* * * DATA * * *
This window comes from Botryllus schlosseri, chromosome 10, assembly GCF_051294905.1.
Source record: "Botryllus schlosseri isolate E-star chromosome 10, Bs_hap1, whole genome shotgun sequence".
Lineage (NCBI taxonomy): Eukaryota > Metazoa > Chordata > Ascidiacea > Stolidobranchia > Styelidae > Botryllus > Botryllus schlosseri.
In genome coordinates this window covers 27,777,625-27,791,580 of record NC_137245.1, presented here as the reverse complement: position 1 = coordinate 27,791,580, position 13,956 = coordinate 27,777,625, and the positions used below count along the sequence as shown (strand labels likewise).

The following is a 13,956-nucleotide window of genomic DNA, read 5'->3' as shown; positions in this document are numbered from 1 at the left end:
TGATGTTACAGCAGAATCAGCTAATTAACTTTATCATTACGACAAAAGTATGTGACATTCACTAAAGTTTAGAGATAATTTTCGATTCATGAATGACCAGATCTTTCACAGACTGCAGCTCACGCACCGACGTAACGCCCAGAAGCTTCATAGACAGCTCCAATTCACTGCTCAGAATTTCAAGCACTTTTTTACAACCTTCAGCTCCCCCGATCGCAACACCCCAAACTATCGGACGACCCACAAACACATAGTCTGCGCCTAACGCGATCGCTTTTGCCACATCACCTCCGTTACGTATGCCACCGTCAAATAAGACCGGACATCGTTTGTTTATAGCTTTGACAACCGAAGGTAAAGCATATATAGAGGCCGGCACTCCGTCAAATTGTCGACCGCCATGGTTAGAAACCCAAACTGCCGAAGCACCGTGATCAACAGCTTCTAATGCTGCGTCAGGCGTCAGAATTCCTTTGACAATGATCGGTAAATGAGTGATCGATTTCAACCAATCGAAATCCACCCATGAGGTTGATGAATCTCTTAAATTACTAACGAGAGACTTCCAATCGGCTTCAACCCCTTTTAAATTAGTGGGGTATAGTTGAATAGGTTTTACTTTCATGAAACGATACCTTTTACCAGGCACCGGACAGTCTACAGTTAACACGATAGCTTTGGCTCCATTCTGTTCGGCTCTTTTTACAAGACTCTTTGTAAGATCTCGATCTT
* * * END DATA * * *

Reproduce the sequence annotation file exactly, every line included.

This window comes from Botryllus schlosseri, chromosome 10, assembly GCF_051294905.1.
Source record: "Botryllus schlosseri isolate E-star chromosome 10, Bs_hap1, whole genome shotgun sequence".
Lineage (NCBI taxonomy): Eukaryota > Metazoa > Chordata > Ascidiacea > Stolidobranchia > Styelidae > Botryllus > Botryllus schlosseri.
In genome coordinates this window covers 27,777,625-27,791,580 of record NC_137245.1, presented here as the reverse complement: position 1 = coordinate 27,791,580, position 13,956 = coordinate 27,777,625, and the positions used below count along the sequence as shown (strand labels likewise).

The following is a 13,956-nucleotide window of genomic DNA, read 5'->3' as shown; positions in this document are numbered from 1 at the left end:
TGATGTTACAGCAGAATCAGCTAATTAACTTTATCATTACGACAAAAGTATGTGACATTCACTAAAGTTTAGAGATAATTTTCGATTCATGAATGACCAGATCTTTCACAGACTGCAGCTCACGCACCGACGTAACGCCCAGAAGCTTCATAGACAGCTCCAATTCACTGCTCAGAATTTCAAGCACTTTTTTACAACCTTCAGCTCCCCCGATCGCAACACCCCAAACTATCGGACGACCCACAAACACATAGTCTGCGCCTAACGCGATCGCTTTTGCCACATCACCTCCGTTACGTATGCCACCGTCAAATAAGACCGGACATCGTTTGTTTATAGCTTTGACAACCGAAGGTAAAGCATATATAGAGGCCGGCACTCCGTCAAATTGTCGACCGCCATGGTTAGAAACCCAAACTGCCGAAGCACCGTGATCAACAGCTTCTAATGCTGCGTCAGGCGTCAGAATTCCTTTGACAATGATCGGTAAATGAGTGATCGATTTCAACCAATCGAAATCCACCCATGAGGTTGATGAATCTCTTAAATTACTAACGAGAGACTTCCAATCGGCTTCAACCCCTTTTAAATTAGTGGGGTATAGTTGAATAGGTTTTACTTTCATGAAACGATACCTTTTACCAGGCACCGGACAGTCTACAGTTAACACGATAGCTTTGGCTCCATTCTGTTCGGCTCTTTTTACAAGACTCTTTGTAAGATCTCGATCTT